Arlie Hochschild, a professor at The University of California, was the first to write about Emotional Labour in the mid-eighties. She described the emotional extent that some employees have to go to in certain industries. Eye contact, constant smiling, seemingly understanding and empathetic the whole time. This may sound familiar to some of you in the service industry.

Having operated a Health and Beauty Spa in the early nineties myself for five years, I maintained all of the above but was naively unaware of the potential exhaustion and burnout I was setting myself up for. In this customer orientated role a large part of the challenge came in having to hide my emotions and seemingly nod my head and perform for the ever demanding audience.

Roles that see emotional labour as high are that of Air flight attendants, Customer Service Roles, Counsellors, Hospitality, Retail, Nurses and Call Centres to name a few.

Implications of Emotional Labour on staff are high as they are asked to supress natural emotions, show emotion they really don’t feel and even create an apt emotion for any given circumstance. This can result in emotional conflict between your real emotions and those you are having to portray. Research has shown that hiding your emotions regularly leads to high stress levels.

In recognising this I am not suggesting for a minute that we no longer gauge social and work situations and behave inappropriately. By having an awareness of your emotions helps – you can learn to recognise potential negative effects whilst still continuing to provide high quality service to customers.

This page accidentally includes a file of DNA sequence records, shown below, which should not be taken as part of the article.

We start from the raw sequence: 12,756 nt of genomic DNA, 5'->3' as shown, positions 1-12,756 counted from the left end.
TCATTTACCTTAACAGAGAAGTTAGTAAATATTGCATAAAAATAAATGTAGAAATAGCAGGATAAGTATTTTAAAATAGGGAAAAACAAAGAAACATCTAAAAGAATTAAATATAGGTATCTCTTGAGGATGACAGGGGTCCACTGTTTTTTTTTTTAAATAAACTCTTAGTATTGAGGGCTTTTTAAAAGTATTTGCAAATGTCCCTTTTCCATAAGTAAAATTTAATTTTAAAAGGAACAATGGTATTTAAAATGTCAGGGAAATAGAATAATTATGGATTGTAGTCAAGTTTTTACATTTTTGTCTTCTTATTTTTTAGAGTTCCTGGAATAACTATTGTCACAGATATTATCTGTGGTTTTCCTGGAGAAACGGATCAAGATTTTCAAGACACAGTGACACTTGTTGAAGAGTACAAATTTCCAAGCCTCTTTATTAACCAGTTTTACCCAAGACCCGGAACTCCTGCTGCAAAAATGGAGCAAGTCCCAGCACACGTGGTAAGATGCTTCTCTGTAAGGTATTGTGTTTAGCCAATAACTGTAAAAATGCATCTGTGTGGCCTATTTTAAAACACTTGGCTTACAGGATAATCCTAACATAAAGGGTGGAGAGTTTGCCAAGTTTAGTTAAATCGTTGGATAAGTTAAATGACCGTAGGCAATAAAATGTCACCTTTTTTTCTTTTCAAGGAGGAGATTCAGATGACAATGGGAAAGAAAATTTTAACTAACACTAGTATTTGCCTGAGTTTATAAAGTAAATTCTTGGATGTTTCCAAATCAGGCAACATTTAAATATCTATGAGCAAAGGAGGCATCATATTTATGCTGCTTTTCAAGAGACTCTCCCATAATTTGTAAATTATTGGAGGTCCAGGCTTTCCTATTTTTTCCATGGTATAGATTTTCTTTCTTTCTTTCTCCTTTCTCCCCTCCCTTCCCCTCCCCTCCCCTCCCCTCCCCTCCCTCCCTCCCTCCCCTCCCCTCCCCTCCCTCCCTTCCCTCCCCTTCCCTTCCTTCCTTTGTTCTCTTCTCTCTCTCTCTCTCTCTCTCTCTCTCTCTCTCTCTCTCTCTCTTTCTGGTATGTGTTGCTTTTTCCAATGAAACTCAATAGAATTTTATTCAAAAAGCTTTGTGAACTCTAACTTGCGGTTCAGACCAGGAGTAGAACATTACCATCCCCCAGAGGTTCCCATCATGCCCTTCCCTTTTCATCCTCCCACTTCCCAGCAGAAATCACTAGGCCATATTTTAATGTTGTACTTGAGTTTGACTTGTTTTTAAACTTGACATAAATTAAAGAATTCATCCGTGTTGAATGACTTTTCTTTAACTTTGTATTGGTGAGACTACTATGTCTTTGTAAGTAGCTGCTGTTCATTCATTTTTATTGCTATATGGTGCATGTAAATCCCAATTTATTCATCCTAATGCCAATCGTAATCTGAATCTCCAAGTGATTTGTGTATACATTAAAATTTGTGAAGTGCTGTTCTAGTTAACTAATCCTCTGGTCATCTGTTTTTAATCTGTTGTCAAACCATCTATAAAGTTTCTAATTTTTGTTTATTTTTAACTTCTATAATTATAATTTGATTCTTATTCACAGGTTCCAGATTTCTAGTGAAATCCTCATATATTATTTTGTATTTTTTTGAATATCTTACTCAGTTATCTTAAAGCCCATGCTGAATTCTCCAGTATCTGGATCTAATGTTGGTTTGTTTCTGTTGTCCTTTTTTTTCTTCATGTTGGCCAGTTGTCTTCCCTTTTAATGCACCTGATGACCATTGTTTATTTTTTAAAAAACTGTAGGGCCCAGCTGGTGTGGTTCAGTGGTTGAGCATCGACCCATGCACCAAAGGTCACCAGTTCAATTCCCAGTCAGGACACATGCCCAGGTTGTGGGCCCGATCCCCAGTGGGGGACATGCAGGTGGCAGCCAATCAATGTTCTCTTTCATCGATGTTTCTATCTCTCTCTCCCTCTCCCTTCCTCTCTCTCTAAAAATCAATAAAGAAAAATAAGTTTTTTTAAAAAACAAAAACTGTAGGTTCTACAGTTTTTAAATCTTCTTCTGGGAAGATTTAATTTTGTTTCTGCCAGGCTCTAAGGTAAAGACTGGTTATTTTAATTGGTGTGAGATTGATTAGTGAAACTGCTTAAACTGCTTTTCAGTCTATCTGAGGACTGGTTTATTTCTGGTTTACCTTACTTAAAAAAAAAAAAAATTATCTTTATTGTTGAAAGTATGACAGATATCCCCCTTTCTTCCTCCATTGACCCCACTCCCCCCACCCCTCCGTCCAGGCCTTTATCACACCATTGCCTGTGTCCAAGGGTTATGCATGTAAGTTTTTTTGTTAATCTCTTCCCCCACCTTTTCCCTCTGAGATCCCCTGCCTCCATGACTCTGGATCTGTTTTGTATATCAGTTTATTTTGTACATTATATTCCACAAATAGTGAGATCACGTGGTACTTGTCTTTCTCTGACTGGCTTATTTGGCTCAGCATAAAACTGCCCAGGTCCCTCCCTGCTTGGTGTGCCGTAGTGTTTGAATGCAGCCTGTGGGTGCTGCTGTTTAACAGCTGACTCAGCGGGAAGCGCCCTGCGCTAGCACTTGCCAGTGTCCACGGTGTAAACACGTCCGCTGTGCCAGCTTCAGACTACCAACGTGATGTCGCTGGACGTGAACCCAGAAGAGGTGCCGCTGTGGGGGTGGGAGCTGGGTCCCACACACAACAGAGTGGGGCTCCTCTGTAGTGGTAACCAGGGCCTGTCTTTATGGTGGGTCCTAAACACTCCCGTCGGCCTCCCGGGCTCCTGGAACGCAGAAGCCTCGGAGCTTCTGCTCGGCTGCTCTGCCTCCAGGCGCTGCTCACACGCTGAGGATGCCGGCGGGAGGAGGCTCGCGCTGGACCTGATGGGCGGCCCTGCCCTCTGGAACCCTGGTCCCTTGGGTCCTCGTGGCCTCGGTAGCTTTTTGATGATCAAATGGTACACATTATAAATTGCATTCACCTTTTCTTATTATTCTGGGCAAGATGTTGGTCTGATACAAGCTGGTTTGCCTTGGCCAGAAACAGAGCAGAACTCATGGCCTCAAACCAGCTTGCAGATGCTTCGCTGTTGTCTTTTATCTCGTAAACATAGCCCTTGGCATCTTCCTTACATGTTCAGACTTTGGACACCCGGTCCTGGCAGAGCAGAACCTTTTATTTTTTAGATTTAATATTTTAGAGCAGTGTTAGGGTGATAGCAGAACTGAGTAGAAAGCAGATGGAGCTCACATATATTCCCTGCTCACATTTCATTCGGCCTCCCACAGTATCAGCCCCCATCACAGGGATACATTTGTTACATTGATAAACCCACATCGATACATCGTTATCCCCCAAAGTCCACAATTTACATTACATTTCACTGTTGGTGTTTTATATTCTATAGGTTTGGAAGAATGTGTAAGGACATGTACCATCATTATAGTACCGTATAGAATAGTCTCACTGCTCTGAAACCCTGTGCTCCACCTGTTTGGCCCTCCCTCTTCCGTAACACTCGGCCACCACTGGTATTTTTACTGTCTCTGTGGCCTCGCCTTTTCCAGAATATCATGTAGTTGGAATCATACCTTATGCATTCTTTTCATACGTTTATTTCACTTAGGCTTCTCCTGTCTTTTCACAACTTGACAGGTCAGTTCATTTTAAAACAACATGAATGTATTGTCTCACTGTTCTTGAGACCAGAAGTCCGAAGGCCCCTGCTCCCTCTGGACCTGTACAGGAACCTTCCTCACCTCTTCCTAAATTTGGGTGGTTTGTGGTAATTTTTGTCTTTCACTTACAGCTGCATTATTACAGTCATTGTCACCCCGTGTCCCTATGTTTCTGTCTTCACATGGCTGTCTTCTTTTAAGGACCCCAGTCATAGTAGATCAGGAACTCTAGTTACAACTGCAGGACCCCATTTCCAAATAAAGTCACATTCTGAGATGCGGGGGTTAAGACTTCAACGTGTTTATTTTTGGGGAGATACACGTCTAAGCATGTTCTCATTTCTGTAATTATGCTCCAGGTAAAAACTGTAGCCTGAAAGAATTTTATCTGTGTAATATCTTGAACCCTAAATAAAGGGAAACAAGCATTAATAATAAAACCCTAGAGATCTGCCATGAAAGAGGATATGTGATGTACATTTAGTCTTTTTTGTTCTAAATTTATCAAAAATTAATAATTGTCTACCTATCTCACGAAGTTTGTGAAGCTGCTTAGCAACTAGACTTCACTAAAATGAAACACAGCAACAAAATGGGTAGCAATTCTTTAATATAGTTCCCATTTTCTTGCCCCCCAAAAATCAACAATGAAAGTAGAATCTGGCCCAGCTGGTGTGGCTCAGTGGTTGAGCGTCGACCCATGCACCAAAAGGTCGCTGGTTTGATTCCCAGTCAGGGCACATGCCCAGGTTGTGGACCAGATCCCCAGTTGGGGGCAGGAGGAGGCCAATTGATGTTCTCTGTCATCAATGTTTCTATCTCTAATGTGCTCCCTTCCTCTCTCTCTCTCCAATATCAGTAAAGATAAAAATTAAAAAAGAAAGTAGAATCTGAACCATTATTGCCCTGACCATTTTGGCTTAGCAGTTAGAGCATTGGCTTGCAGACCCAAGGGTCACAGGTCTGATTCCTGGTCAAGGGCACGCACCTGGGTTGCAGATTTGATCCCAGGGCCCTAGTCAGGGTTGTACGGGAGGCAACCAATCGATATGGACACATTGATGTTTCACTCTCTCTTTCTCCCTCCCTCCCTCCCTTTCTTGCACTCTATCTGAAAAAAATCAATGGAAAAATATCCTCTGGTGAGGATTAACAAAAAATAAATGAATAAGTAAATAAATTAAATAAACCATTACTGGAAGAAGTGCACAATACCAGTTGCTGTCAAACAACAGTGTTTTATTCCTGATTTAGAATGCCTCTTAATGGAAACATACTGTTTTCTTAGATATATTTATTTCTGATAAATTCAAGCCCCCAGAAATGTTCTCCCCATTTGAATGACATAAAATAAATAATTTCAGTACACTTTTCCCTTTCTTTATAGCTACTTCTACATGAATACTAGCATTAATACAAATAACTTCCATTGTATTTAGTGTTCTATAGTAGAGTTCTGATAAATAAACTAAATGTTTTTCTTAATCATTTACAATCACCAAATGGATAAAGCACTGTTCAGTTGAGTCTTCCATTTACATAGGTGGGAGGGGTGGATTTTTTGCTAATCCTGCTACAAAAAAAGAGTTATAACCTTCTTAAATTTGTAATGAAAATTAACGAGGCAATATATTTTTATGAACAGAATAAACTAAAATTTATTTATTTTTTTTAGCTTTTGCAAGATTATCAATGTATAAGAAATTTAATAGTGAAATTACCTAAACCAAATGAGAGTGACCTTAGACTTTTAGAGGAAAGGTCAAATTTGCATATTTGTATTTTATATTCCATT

So, what can organisations do? Consider the effect and impact Emotional Labour has on your staff and their performance.

  1. Personal Development programs: Investing in the ability of staff to recognise and manage stress is an approach to offer support
  2. Introduce Effective Communication skills training: This helps staff build confidence and reduce the negative reactions to unpredictable situations
  3. Improve Emotional Resilience: The ability to recognise your emotions in an effective way is one of the steps towards reducing emotional labour.
  4. Introduce Emotional Evaluation into your appraisals: To incentivize the use of organisationally accepted conduct – reward and recognise the commitment to customers. How do staff deal with angry customers? Are they able to authentically show tolerance and patience?

What measures have you put in place to support this?

By using some of the suggestions above helps staff reconcile conflicting feelings and gives them the ability to perform to the levels of satisfaction required when dealing with customers. By minimizing the negative effects Emotional Labour, can lead to overall staff wellbeing.

Stay well,

Leigh McKay